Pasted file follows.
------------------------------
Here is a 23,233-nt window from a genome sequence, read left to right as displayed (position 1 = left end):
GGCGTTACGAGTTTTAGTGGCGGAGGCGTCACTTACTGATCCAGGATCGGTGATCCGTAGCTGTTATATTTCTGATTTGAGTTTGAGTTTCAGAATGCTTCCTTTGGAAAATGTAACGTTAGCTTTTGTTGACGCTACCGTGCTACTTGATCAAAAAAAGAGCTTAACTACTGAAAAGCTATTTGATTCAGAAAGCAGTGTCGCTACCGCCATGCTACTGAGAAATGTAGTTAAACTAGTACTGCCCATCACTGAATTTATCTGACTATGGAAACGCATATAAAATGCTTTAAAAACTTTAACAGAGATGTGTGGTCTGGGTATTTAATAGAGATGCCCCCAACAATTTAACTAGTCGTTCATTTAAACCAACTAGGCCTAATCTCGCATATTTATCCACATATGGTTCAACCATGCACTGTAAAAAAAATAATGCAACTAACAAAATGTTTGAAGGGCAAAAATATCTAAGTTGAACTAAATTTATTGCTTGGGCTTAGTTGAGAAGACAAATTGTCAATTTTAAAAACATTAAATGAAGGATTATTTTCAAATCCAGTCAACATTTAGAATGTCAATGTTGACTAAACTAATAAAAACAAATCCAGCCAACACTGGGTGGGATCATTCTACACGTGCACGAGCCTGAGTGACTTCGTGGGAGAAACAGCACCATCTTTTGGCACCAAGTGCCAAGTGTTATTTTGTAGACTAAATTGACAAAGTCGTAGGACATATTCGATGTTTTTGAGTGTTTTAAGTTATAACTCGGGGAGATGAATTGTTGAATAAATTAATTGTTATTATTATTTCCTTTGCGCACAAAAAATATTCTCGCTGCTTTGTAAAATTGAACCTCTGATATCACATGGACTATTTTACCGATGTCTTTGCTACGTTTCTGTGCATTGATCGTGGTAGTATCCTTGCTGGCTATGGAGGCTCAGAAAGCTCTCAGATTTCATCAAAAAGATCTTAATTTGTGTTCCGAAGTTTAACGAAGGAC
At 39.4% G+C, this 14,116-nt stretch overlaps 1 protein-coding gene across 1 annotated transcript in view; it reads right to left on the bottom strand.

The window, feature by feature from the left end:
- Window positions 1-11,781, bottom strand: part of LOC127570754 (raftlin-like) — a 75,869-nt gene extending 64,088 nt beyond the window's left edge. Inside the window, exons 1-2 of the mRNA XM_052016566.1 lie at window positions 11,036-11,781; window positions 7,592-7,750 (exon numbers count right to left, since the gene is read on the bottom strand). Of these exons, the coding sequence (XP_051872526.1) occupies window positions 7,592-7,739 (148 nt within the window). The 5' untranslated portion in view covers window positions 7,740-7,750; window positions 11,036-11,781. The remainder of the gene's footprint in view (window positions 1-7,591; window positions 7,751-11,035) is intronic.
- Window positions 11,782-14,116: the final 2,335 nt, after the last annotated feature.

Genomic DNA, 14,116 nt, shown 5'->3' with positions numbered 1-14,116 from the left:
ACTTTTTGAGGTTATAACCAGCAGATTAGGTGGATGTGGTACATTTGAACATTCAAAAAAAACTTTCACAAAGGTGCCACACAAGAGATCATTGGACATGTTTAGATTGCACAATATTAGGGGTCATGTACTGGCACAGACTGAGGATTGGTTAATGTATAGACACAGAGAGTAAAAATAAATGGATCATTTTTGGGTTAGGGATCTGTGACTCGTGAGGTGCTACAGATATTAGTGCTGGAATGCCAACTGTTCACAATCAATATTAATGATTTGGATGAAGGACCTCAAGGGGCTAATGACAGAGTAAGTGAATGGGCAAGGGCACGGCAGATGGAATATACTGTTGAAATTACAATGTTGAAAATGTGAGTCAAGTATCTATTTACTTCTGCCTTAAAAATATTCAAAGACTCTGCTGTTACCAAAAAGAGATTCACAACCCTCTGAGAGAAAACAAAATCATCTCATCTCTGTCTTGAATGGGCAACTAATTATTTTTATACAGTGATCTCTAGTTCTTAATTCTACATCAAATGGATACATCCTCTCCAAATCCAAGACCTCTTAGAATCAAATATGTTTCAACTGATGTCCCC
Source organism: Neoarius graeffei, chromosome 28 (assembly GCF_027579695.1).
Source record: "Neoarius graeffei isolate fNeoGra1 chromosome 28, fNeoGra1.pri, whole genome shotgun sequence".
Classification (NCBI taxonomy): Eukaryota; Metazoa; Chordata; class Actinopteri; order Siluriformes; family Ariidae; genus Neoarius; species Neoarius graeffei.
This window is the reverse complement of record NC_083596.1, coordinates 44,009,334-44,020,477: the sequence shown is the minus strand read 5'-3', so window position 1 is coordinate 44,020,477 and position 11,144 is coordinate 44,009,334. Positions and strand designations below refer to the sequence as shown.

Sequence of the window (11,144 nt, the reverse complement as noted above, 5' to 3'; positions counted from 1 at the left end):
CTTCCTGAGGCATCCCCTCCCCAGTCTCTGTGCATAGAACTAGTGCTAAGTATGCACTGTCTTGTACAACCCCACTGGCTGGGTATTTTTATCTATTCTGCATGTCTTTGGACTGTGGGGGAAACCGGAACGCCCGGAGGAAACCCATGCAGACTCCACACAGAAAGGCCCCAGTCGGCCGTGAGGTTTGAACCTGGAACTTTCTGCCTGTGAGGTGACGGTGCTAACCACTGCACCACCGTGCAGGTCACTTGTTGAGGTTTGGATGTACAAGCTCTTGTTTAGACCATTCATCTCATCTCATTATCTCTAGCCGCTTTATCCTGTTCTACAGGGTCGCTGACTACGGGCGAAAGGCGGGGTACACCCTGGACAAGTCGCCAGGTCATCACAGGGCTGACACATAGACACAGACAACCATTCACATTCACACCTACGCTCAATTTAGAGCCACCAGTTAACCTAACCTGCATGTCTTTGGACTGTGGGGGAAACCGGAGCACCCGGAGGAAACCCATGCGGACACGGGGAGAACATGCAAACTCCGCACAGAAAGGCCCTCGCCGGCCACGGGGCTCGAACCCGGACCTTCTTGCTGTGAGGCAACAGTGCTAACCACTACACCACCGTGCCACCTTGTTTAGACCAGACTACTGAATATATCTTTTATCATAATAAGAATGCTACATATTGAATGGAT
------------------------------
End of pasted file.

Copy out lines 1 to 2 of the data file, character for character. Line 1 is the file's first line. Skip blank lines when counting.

Here is a 23,233-nt window from a genome sequence, read left to right as displayed (position 1 = left end):
GGCGTTACGAGTTTTAGTGGCGGAGGCGTCACTTACTGATCCAGGATCGGTGATCCGTAGCTGTTATATTTCTGATTTGAGTTTGAGTTTCAGAATGCTTCCTTTGGAAAATGTAACGTTAGCTTTTGTTGACGCTACCGTGCTACTTGATCAAAAAAAGAGCTTAACTACTGAAAAGCTATTTGATTCAGAAAGCAGTGTCGCTACCGCCATGCTACTGAGAAATGTAGTTAAACTAGTACTGCCCATCACTGAATTTATCTGACTATGGAAACGCATATAAAATGCTTTAAAAACTTTAACAGAGATGTGTGGTCTGGGTATTTAATAGAGATGCCCCCAACAATTTAACTAGTCGTTCATTTAAACCAACTAGGCCTAATCTCGCATATTTATCCACATATGGTTCAACCATGCACTGTAAAAAAAATAATGCAACTAACAAAATGTTTGAAGGGCAAAAATATCTAAGTTGAACTAAATTTATTGCTTGGGCTTAGTTGAGAAGACAAATTGTCAATTTTAAAAACATTAAATGAAGGATTATTTTCAAATCCAGTCAACATTTAGAATGTCAATGTTGACTAAACTAATAAAAACAAATCCAGCCAACACTGGGTGGGATCATTCTACACGTGCACGAGCCTGAGTGACTTCGTGGGAGAAACAGCACCATCTTTTGGCACCAAGTGCCAAGTGTTATTTTGTAGACTAAATTGACAAAGTCGTAGGACATATTCGATGTTTTTGAGTGTTTTAAGTTATAACTCGGGGAGATGAATTGTTGAATAAATTAATTGTTATTATTATTTCCTTTGCGCACAAAAAATATTCTCGCTGCTTTGTAAAATTGAACCTCTGATATCACATGGACTATTTTACCGATGTCTTTGCTACGTTTCTGTGCATTGATCGTGGTAGTATCCTTGCTGGCTATGGAGGCTCAGAAAGCTCTCAGATTTCATCAAAAAGATCTTAATTTGTGTTCCGAAGTTTAACGAAGGAC